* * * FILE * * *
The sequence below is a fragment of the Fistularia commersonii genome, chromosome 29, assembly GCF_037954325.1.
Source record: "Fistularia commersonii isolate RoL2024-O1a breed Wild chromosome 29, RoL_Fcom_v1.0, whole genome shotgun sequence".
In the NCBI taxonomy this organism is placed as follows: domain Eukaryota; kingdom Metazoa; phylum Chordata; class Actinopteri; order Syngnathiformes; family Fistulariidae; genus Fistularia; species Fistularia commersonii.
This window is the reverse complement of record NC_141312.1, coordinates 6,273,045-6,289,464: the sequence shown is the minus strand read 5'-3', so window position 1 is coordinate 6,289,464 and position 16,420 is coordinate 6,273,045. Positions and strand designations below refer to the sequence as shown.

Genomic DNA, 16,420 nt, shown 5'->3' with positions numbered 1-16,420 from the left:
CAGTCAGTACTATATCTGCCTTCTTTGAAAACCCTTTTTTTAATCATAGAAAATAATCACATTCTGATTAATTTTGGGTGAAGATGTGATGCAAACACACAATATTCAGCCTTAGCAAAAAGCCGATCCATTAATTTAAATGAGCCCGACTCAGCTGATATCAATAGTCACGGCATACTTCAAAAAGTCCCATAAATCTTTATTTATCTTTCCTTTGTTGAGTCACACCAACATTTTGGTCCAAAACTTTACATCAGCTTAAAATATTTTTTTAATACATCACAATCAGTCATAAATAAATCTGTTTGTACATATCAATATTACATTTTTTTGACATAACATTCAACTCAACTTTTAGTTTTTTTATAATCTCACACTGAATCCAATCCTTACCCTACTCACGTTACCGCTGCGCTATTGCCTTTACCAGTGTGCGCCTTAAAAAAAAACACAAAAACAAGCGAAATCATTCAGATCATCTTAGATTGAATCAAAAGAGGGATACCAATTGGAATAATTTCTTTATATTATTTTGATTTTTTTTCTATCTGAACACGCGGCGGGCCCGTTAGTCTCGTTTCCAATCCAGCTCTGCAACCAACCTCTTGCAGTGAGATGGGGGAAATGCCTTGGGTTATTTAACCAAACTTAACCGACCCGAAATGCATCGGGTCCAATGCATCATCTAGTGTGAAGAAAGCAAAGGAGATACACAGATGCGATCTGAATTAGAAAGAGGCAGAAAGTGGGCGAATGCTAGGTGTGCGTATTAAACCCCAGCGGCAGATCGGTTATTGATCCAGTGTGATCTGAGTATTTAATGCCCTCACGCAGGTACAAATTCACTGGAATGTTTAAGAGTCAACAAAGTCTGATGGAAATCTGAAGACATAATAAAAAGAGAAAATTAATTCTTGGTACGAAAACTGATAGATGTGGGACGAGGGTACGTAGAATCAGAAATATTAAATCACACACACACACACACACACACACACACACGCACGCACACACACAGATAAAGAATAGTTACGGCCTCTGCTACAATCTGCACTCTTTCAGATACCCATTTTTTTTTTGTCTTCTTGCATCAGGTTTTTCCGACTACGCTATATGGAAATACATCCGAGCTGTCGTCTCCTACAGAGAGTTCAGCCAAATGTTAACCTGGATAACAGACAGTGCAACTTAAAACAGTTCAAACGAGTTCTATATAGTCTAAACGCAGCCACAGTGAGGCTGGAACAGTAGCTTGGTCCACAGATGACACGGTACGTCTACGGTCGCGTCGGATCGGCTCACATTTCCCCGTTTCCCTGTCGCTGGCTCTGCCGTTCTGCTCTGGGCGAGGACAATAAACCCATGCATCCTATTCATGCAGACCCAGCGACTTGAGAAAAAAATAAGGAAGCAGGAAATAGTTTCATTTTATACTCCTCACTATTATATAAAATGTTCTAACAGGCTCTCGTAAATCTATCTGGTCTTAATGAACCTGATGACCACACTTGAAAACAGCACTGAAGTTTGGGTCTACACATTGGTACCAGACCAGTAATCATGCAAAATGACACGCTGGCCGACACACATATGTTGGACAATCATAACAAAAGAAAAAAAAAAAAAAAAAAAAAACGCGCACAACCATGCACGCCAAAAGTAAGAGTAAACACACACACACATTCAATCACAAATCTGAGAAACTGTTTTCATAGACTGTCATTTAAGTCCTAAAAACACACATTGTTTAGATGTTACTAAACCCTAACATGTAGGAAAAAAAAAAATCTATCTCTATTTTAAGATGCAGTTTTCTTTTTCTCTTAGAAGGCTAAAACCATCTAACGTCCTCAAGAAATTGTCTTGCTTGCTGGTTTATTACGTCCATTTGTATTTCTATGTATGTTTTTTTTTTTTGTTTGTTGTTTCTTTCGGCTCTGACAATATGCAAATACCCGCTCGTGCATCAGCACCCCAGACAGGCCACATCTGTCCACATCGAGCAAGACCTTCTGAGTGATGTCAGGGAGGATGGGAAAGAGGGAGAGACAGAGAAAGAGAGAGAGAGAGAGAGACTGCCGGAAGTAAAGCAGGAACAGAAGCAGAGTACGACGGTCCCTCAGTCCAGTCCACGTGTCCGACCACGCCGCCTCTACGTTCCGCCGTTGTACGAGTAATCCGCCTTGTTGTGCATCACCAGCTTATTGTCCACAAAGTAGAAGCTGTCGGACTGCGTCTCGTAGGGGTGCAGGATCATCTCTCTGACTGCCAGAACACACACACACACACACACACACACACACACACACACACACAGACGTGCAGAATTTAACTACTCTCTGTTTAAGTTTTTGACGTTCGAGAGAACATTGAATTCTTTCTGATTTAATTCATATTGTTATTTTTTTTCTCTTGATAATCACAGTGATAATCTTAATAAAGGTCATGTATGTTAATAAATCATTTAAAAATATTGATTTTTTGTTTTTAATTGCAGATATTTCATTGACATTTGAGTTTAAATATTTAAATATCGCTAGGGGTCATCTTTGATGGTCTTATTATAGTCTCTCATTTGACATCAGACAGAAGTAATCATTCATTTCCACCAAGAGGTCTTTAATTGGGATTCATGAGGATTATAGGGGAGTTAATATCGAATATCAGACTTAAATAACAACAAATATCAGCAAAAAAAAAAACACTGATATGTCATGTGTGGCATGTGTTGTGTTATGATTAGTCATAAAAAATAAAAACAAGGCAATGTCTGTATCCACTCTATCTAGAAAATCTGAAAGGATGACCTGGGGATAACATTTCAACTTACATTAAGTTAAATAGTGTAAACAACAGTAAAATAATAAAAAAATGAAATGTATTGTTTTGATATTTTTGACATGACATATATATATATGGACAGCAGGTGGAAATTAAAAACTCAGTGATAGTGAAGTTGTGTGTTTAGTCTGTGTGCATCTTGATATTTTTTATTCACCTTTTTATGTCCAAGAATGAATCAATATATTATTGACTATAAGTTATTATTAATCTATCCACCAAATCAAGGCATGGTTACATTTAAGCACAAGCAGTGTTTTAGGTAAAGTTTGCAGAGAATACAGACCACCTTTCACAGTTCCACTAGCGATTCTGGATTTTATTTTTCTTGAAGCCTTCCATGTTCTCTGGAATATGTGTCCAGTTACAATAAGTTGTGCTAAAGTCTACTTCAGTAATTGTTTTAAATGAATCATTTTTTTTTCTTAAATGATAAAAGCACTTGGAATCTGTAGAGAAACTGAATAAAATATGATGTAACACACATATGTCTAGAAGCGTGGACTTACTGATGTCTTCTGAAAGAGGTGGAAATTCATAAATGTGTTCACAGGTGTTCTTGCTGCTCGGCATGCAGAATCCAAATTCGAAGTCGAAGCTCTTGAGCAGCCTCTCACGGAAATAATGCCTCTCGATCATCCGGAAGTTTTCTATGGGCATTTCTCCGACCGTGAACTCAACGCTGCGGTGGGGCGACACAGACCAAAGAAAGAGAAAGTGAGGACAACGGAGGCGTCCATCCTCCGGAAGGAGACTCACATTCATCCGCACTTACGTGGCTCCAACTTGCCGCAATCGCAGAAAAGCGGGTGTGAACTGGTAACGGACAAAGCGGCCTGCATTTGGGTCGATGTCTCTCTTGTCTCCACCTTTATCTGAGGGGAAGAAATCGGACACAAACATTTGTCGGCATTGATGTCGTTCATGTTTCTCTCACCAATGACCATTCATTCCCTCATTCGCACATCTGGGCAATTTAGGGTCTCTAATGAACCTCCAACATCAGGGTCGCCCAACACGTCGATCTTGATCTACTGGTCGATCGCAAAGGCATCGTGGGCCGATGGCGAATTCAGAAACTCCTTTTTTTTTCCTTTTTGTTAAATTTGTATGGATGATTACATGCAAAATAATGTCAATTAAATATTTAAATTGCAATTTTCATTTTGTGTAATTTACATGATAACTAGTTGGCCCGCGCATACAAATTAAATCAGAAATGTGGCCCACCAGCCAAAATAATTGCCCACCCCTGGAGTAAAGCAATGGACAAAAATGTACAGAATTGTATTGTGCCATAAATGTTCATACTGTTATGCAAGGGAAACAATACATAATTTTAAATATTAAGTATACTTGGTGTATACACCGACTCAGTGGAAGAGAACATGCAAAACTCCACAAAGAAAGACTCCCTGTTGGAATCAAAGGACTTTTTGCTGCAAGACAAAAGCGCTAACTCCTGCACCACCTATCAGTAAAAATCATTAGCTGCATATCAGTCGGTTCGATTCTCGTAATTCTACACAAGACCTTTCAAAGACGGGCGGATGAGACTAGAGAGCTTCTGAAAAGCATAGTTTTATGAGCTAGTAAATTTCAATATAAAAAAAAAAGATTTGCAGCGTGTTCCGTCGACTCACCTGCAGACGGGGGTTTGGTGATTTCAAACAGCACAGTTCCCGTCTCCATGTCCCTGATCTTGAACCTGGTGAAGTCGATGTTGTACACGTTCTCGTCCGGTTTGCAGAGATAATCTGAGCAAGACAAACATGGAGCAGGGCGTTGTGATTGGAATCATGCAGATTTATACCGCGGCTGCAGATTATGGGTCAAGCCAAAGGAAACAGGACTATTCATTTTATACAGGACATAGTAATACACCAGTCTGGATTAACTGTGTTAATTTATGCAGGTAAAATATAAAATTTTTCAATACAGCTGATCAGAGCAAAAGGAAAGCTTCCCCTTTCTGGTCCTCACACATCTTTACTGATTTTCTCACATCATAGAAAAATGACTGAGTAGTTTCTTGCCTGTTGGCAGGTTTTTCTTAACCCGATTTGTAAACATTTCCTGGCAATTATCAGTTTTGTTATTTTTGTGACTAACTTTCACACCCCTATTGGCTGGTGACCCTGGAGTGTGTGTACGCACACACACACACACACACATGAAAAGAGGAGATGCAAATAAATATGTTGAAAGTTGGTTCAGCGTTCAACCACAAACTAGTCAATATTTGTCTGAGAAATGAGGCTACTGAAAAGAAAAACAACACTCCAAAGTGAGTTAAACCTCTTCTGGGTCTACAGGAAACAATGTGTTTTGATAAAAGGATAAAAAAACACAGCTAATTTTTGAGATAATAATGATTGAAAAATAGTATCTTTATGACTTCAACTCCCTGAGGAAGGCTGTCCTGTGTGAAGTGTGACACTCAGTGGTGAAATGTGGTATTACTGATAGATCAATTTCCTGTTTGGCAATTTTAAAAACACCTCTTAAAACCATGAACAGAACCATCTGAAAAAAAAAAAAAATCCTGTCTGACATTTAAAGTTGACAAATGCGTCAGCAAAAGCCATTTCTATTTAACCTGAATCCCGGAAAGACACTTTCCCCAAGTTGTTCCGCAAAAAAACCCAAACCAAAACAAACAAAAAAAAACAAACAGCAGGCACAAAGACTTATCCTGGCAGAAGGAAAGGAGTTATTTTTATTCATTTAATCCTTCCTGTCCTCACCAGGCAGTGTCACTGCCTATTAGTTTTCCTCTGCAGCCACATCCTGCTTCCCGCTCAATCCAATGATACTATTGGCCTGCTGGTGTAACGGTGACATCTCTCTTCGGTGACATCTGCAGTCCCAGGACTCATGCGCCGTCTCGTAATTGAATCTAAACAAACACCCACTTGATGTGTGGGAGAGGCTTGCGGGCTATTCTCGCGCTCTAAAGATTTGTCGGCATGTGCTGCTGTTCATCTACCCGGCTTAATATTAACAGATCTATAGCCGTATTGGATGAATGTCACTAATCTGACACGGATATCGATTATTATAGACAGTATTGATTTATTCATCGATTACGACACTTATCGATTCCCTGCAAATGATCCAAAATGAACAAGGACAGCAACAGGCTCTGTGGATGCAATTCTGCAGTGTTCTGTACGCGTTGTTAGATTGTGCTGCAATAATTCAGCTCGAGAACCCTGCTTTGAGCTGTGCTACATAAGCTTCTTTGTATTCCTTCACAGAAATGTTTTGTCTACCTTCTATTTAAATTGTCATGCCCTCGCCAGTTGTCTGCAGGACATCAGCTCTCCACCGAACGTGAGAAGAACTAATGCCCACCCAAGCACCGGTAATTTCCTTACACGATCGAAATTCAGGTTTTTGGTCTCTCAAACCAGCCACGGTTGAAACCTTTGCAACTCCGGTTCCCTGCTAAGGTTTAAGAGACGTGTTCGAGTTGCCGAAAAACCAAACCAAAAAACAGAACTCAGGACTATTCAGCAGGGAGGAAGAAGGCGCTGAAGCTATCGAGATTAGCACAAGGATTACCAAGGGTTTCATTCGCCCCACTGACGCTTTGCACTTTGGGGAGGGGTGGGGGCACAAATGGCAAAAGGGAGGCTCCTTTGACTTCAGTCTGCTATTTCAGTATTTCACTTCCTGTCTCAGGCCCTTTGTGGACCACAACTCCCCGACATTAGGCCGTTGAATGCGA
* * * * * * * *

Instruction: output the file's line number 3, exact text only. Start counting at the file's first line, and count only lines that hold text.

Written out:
In the NCBI taxonomy this organism is placed as follows: domain Eukaryota; kingdom Metazoa; phylum Chordata; class Actinopteri; order Syngnathiformes; family Fistulariidae; genus Fistularia; species Fistularia commersonii.